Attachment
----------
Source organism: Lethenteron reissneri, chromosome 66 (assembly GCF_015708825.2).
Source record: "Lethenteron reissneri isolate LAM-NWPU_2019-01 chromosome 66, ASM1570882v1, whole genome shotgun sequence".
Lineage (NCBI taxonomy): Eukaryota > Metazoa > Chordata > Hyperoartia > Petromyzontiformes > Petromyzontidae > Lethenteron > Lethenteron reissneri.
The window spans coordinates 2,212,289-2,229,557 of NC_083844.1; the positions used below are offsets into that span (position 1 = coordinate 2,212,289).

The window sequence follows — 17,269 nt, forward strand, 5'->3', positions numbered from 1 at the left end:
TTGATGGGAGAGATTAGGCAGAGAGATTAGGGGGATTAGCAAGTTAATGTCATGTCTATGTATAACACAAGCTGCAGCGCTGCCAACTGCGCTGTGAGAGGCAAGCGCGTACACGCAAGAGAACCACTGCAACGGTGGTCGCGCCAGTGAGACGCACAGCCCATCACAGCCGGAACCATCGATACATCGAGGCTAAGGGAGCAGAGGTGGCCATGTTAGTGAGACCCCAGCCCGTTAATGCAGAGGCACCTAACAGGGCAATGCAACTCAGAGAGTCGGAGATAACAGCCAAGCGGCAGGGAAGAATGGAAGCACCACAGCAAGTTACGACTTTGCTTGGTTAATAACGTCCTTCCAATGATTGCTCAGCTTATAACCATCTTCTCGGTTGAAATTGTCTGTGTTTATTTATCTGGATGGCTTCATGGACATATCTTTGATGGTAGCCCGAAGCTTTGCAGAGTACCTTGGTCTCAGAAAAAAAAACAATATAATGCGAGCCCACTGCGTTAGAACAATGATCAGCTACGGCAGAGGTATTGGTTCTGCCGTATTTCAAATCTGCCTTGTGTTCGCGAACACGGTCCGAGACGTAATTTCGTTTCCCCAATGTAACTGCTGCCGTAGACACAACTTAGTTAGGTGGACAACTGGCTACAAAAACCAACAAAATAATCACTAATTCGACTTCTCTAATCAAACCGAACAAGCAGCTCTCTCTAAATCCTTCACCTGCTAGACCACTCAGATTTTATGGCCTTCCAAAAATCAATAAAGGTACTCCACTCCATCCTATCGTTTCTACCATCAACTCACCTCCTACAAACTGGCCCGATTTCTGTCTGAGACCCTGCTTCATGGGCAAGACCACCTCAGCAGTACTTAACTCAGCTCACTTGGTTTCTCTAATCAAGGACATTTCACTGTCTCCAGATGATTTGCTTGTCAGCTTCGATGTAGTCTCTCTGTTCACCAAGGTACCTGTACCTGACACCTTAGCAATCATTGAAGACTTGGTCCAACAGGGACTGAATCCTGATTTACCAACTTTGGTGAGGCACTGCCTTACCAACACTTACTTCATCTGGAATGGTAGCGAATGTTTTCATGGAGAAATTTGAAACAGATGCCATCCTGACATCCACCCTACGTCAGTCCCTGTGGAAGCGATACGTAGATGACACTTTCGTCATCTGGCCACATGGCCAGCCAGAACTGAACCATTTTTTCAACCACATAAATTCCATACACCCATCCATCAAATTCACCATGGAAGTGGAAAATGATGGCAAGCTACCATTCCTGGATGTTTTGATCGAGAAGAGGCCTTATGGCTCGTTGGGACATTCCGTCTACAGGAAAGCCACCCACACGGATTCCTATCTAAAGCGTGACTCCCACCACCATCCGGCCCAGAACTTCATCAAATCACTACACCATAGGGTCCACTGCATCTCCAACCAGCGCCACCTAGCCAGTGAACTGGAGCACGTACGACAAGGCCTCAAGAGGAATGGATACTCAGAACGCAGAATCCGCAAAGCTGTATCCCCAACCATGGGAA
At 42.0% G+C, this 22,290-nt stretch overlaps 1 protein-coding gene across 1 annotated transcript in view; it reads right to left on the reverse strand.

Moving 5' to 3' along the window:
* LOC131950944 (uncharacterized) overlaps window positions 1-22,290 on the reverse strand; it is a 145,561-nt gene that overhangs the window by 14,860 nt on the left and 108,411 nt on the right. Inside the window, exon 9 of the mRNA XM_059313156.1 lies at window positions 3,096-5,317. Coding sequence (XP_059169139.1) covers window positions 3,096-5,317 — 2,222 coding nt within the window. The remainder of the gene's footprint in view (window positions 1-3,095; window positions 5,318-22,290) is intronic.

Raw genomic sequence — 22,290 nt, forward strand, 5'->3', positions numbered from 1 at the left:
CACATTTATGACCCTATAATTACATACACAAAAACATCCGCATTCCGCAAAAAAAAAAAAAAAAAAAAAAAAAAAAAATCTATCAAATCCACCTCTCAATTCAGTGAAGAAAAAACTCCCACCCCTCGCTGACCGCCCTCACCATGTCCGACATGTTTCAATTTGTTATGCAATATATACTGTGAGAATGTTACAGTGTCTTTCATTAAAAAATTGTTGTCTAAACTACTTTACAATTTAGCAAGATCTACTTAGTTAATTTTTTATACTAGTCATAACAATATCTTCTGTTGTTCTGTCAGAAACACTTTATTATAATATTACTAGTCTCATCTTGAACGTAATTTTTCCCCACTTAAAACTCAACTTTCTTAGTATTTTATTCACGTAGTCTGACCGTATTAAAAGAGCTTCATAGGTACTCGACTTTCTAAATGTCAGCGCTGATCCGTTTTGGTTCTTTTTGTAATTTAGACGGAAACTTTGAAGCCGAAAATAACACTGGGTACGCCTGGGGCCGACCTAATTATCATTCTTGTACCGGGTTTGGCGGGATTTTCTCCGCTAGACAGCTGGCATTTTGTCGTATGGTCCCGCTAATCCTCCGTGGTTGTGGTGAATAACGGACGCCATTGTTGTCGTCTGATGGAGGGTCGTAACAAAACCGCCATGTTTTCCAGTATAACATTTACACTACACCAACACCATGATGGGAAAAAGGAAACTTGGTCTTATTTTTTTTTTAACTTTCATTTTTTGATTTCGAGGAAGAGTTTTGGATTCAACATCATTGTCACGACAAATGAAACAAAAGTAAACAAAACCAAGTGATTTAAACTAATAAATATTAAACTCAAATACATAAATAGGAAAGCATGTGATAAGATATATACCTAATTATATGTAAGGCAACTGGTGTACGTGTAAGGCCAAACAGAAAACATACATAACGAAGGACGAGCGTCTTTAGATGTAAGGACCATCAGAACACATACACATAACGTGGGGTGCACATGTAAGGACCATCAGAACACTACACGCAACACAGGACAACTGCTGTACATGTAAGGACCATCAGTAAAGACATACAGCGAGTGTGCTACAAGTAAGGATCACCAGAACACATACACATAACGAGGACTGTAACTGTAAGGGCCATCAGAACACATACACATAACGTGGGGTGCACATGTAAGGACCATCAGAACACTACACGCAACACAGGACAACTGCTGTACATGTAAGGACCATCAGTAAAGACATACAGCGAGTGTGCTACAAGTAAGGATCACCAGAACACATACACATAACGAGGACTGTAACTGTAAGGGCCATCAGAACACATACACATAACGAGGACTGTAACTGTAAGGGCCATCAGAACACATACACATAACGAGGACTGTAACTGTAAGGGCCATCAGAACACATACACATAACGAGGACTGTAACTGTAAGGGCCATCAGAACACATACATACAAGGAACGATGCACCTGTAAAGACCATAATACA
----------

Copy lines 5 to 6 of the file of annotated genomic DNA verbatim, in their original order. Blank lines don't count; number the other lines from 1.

The window sequence follows — 17,269 nt, forward strand, 5'->3', positions numbered from 1 at the left end:
TTGATGGGAGAGATTAGGCAGAGAGATTAGGGGGATTAGCAAGTTAATGTCATGTCTATGTATAACACAAGCTGCAGCGCTGCCAACTGCGCTGTGAGAGGCAAGCGCGTACACGCAAGAGAACCACTGCAACGGTGGTCGCGCCAGTGAGACGCACAGCCCATCACAGCCGGAACCATCGATACATCGAGGCTAAGGGAGCAGAGGTGGCCATGTTAGTGAGACCCCAGCCCGTTAATGCAGAGGCACCTAACAGGGCAATGCAACTCAGAGAGTCGGAGATAACAGCCAAGCGGCAGGGAAGAATGGAAGCACCACAGCAAGTTACGACTTTGCTTGGTTAATAACGTCCTTCCAATGATTGCTCAGCTTATAACCATCTTCTCGGTTGAAATTGTCTGTGTTTATTTATCTGGATGGCTTCATGGACATATCTTTGATGGTAGCCCGAAGCTTTGCAGAGTACCTTGGTCTCAGAAAAAAAAACAATATAATGCGAGCCCACTGCGTTAGAACAATGATCAGCTACGGCAGAGGTATTGGTTCTGCCGTATTTCAAATCTGCCTTGTGTTCGCGAACACGGTCCGAGACGTAATTTCGTTTCCCCAATGTAACTGCTGCCGTAGACACAACTTAGTTAGGTGGACAACTGGCTACAAAAACCAACAAAATAATCACTAATTCGACTTCTCTAATCAAACCGAACAAGCAGCTCTCTCTAAATCCTTCACCTGCTAGACCACTCAGATTTTATGGCCTTCCAAAAATCAATAAAGGTACTCCACTCCATCCTATCGTTTCTACCATCAACTCACCTCCTACAAACTGGCCCGATTTCTGTCTGAGACCCTGCTTCATGGGCAAGACCACCTCAGCAGTACTTAACTCAGCTCACTTGGTTTCTCTAATCAAGGACATTTCACTGTCTCCAGATGATTTGCTTGTCAGCTTCGATGTAGTCTCTCTGTTCACCAAGGTACCTGTACCTGACACCTTAGCAATCATTGAAGACTTGGTCCAACAGGGACTGAATCCTGATTTACCAACTTTGGTGAGGCACTGCCTTACCAACACTTACTTCATCTGGAATGGTAGCGAATGTTTTCATGGAGAAATTTGAAACAGATGCCATCCTGACATCCACCCTACGTCAGTCCCTGTGGAAGCGATACGTAGATGACACTTTCGTCATCTGGCCACATGGCCAGCCAGAACTGAACCATTTTTTCAACCACATAAATTCCATACACCCATCCATCAAATTCACCATGGAAGTGGAAAATGATGGCAAGCTACCATTCCTGGATGTTTTGATCGAGAAGAGGCCTTATGGCTCGTTGGGACATTCCGTCTACAGGAAAGCCACCCACACGGATTCCTATCTAAAGCGTGACTCCCACCACCATCCGGCCCAGAACTTCATCAAATCACTACACCATAGGGTCCACTGCATCTCCAACCAGCGCCACCTAGCCAGTGAACTGGAGCACGTACGACAAGGCCTCAAGAGGAATGGATACTCAGAACGCAGAATCCGCAAAGCTGTATCCCCAACCATGGGAA